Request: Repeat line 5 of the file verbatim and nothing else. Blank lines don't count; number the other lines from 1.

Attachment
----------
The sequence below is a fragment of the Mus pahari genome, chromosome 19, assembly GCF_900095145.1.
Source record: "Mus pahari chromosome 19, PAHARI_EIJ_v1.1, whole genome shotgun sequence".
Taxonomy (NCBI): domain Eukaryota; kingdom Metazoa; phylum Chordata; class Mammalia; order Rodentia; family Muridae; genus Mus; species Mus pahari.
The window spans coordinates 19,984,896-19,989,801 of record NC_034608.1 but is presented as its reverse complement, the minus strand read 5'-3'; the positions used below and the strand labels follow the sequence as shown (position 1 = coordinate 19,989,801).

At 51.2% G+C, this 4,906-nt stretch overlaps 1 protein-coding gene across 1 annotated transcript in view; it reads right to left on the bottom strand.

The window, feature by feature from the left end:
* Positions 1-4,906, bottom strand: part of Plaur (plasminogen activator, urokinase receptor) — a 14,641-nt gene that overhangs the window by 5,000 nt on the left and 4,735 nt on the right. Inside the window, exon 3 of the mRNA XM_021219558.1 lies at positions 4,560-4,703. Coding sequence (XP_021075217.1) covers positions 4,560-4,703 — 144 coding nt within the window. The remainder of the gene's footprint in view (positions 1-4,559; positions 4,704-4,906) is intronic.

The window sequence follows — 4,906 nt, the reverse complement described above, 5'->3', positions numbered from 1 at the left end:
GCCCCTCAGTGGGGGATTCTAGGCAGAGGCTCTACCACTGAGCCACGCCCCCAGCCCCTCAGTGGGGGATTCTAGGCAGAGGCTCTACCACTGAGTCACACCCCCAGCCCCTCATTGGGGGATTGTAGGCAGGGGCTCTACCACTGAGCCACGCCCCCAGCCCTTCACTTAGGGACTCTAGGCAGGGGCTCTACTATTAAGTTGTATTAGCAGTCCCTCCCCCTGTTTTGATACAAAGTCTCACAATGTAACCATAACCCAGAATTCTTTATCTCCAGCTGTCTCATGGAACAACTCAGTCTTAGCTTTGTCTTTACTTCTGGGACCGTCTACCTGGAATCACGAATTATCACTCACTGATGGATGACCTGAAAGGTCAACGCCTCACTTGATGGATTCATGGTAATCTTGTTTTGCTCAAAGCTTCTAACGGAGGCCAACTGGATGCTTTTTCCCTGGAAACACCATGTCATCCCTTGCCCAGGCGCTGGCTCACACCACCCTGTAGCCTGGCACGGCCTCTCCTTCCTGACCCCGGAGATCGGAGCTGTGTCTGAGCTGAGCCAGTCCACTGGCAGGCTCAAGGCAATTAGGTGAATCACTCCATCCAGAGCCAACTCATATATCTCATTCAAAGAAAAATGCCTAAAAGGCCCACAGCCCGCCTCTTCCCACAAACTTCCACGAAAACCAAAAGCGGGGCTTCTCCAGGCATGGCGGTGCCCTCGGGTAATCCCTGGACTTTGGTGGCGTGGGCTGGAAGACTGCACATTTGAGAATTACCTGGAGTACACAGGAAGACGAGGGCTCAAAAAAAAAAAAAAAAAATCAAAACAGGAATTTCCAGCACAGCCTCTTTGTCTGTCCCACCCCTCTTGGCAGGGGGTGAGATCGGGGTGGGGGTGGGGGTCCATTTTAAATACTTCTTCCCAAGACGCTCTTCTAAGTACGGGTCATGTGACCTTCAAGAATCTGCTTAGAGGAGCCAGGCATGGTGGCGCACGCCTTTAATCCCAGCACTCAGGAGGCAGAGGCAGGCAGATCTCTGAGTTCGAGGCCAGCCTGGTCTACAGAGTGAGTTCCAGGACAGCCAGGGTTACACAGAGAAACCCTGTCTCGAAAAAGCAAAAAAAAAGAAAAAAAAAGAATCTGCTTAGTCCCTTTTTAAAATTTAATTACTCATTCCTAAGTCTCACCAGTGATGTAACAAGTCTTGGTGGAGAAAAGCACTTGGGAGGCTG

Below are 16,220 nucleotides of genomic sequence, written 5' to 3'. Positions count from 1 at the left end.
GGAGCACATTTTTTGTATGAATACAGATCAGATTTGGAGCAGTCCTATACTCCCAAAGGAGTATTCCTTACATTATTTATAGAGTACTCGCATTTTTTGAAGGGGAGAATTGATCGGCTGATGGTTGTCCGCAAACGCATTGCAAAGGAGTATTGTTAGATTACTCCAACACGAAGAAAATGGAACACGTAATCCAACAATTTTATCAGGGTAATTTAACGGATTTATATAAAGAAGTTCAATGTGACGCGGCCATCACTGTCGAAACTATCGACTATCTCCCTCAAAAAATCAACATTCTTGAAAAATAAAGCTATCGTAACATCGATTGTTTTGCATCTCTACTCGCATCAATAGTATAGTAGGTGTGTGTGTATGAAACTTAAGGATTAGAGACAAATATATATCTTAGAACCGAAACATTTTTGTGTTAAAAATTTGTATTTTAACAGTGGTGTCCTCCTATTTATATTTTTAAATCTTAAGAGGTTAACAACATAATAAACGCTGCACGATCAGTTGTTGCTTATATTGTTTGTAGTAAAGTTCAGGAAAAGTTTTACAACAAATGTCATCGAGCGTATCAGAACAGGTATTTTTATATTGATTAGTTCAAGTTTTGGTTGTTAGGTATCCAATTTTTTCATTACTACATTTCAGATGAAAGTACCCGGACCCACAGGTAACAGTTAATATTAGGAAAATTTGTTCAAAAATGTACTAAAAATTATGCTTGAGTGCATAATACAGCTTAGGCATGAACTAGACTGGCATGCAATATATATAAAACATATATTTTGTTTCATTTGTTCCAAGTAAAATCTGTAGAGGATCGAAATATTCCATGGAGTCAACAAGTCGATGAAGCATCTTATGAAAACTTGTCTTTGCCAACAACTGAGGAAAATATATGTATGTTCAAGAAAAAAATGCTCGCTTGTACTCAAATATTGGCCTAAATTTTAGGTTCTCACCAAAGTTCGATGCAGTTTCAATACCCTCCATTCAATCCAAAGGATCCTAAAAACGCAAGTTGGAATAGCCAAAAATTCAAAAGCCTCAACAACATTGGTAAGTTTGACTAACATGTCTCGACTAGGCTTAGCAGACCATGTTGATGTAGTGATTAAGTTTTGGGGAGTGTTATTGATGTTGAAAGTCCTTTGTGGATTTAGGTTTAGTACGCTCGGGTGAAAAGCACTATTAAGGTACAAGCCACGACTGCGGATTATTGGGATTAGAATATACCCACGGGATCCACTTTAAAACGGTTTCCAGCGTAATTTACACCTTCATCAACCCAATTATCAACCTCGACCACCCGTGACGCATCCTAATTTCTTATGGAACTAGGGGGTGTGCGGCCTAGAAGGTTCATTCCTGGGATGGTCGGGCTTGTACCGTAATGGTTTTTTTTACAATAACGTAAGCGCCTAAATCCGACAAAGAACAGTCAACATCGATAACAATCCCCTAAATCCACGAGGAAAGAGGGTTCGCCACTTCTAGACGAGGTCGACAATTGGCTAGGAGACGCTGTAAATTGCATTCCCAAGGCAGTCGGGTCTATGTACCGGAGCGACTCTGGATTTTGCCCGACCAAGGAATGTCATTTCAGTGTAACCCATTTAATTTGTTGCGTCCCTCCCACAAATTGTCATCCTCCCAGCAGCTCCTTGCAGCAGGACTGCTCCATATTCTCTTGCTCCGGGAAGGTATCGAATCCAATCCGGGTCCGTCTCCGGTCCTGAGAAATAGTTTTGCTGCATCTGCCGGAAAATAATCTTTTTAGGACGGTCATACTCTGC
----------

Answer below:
At 51.2% G+C, this 4,906-nt stretch overlaps 1 protein-coding gene across 1 annotated transcript in view; it reads right to left on the bottom strand.